This story was originally published on Sept. 22, 2011, and is brought to you today as part of our Best of ECT News series.
Now that Linux has reached the ripe old age of 20, it seems fair to say the software is officially “mature.” Were it a human, after all, it would likely be allowed to drive by now, and maybe even to drink, too.
Just as we humans tend to engage in a little self-analysis and image-updating when we reach major milestones like these — updating ourselves to reflect who we have become, as it were — so too, it may be time for Linux to do the same.
Such, indeed, was essentially the point behind a recent open poll at Tux Radar. Specifically, “Does Tux help or hinder Linux?” was the question at hand.
Something Fiercer, Perhaps?
“On the one hand, Tux’s cheerful face and relaxed posture could be the perfect way to express what we love about Linux,” the TuxRadar team explained. “It’s not too corporate, it’s fun, and it’s happy to welcome anyone into its fold.
“But on the other hand, it could be argued that such a toy-like mascot stops big business from taking the community seriously,” they explained. “Would a more conventional logo make us look more professional? How about a different, more powerful sort of animal?”
For anyone who cares about Linux, it’s hard not to have an opinion about this one, as the comments of some 70 readers made patently clear.
Or Something Less Cartoonish?
“Tux is perfect: neat, bold, compact,” opined Martin Greaney in the TuxRadar comments, for example. “It stands out well.”
On the other hand: “While I recognize the penguin as a good mascot, it can be taken as something that is not serious, especially when it comes to the professional image,” noted Patrick G Horneker.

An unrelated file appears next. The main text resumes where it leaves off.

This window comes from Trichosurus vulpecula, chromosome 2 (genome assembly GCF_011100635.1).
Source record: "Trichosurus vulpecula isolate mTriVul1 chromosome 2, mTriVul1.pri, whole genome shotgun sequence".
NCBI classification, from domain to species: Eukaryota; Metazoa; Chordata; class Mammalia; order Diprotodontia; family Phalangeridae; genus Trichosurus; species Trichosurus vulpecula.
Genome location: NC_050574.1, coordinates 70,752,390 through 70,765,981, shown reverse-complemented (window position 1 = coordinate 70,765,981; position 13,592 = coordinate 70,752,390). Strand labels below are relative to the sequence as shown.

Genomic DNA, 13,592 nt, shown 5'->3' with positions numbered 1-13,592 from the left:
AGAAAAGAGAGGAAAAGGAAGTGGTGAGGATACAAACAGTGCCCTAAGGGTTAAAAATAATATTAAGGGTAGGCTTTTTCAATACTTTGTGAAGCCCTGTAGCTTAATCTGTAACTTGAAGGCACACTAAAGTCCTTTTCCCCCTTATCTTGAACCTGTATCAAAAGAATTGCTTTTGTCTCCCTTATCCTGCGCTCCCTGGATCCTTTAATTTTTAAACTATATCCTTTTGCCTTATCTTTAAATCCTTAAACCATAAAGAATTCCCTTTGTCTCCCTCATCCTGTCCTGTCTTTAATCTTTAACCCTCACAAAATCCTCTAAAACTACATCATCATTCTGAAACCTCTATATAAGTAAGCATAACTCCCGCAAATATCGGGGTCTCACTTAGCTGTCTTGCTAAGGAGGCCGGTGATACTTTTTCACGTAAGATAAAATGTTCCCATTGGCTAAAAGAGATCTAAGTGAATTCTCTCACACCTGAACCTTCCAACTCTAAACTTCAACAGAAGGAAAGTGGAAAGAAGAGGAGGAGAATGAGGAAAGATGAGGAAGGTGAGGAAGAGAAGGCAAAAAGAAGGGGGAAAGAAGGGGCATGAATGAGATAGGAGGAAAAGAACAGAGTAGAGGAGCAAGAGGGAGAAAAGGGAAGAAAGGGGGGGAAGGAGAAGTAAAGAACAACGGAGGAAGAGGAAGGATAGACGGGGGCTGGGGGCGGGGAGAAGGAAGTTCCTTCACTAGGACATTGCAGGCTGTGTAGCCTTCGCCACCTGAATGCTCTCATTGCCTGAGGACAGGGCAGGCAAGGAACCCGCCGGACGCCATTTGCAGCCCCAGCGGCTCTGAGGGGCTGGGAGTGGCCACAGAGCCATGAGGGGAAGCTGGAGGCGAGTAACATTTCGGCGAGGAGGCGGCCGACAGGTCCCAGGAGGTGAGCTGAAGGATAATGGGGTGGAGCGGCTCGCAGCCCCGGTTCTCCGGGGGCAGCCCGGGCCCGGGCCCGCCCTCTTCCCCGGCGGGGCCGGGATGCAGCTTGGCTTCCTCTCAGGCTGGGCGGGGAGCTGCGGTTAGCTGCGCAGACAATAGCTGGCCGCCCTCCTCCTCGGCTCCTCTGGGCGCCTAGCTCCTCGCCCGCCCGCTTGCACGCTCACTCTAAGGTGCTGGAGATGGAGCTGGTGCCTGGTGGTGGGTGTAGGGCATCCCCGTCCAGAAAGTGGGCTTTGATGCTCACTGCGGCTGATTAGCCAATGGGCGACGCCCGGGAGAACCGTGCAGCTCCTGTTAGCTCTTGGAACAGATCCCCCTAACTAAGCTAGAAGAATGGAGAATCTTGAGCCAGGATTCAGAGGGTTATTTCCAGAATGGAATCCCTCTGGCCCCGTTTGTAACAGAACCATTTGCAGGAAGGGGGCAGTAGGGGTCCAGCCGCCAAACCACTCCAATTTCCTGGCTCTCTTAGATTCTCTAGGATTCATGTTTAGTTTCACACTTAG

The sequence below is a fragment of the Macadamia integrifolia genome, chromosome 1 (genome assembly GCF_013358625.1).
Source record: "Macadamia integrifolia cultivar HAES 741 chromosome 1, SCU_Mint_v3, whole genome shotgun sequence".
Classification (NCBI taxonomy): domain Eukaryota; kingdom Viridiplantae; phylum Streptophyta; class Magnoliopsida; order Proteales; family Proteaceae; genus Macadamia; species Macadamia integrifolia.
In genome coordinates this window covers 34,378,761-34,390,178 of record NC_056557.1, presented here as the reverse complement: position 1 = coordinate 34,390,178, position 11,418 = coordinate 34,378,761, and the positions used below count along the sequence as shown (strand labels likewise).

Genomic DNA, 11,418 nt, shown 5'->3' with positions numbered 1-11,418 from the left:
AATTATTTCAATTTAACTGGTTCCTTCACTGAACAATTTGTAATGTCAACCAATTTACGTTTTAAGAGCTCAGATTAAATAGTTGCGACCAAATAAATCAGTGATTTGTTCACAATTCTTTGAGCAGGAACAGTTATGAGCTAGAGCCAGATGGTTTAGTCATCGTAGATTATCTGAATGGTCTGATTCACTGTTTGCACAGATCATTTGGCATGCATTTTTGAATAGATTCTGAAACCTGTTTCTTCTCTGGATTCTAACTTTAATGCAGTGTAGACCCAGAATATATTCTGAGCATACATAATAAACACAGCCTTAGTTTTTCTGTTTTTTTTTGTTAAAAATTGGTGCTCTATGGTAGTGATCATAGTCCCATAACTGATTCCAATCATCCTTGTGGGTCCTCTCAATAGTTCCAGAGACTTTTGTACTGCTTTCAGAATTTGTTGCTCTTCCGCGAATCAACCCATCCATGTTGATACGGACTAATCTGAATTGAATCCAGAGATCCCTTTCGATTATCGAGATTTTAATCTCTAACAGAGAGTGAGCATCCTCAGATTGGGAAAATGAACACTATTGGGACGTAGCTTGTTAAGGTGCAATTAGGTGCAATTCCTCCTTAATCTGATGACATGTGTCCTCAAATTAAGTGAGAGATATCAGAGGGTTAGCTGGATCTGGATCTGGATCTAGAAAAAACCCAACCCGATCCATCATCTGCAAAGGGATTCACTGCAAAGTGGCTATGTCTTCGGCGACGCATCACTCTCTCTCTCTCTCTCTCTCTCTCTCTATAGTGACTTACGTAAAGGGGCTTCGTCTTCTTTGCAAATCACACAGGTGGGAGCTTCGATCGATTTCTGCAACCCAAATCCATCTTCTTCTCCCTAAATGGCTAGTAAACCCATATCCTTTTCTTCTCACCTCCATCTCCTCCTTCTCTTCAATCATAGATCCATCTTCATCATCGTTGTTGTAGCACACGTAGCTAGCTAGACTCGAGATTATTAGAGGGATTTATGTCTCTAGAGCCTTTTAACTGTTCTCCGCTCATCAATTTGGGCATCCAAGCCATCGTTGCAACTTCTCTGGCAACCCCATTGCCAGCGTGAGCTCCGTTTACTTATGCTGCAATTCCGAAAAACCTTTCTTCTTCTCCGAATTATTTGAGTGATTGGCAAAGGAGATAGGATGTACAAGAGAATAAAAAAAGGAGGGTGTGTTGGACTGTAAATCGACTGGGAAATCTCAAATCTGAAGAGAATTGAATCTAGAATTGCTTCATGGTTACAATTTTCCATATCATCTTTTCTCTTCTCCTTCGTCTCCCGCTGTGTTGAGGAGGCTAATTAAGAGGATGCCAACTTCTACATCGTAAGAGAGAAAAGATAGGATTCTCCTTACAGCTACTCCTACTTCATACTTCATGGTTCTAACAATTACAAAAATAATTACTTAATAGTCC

Similarly: “The noble penguin can be made into a great logo, yes — but its standard Tux representation is just childish and cartoon-y,” wrote Mike K.
Then again: “Compared to the paperclip, that silly dog and the spandex MS butterfly (don’t even google that) I think tux is respectable enough,” chimed in PaulS.
Is the lovable Tux still right for Linux, or is it time for a change? Linux Girl took to the blogosphere’s infamous Punchy Penguin Saloon to find out.
Don’t Change a Thing
“Tux is the perfect logo — he’s cute, memorable and there is no way you can take it the wrong way,” consultant and Slashdot blogger Gerhard Mack told LinuxInsider.
Similarly, “I like Tux almost as much as Tux likes herring,” agreed Hyperlogos blogger Martin Espinoza. “He’s cute and nonthreatening and yet he looks little to nothing like any other logos. On the rare occasion that he appears on the box for a piece of hardware, he’s easy to pick out.”
And again: “Tux is a great mascot,” concurred blogger Robert Pogson. “Children and adults around the world love Tux.
“I am actually growing to resemble Tux, even though I eat bread instead of herring,” Pogson added. “I spend a lot of time sitting, too … It just would not be right to have some athletic gazelle as a mascot for the greatest kernel in the world.”
Stamp His Image Everywhere
Slashdot blogger hairyfeet agreed, but he also had a suggestion.
Tux is “cute, he’s sassy, he makes a great little mascot,” hairyfeet told LinuxInsider.